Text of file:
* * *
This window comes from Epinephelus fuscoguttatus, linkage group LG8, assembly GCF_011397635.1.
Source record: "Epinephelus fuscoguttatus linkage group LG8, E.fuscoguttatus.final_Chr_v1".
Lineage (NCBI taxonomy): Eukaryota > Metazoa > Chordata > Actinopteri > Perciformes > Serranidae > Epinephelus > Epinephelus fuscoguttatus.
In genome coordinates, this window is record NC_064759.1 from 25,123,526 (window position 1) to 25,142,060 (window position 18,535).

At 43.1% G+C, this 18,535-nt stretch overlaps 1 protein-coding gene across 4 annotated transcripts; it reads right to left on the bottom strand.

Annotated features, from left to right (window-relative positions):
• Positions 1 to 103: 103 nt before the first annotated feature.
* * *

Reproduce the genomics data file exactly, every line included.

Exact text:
This window comes from Epinephelus fuscoguttatus, linkage group LG8, assembly GCF_011397635.1.
Source record: "Epinephelus fuscoguttatus linkage group LG8, E.fuscoguttatus.final_Chr_v1".
Lineage (NCBI taxonomy): Eukaryota > Metazoa > Chordata > Actinopteri > Perciformes > Serranidae > Epinephelus > Epinephelus fuscoguttatus.
In genome coordinates, this window is record NC_064759.1 from 25,123,526 (window position 1) to 25,142,060 (window position 18,535).

At 43.1% G+C, this 18,535-nt stretch overlaps 1 protein-coding gene across 4 annotated transcripts; it reads right to left on the bottom strand.

Annotated features, from left to right (window-relative positions):
• Positions 1 to 103: 103 nt before the first annotated feature.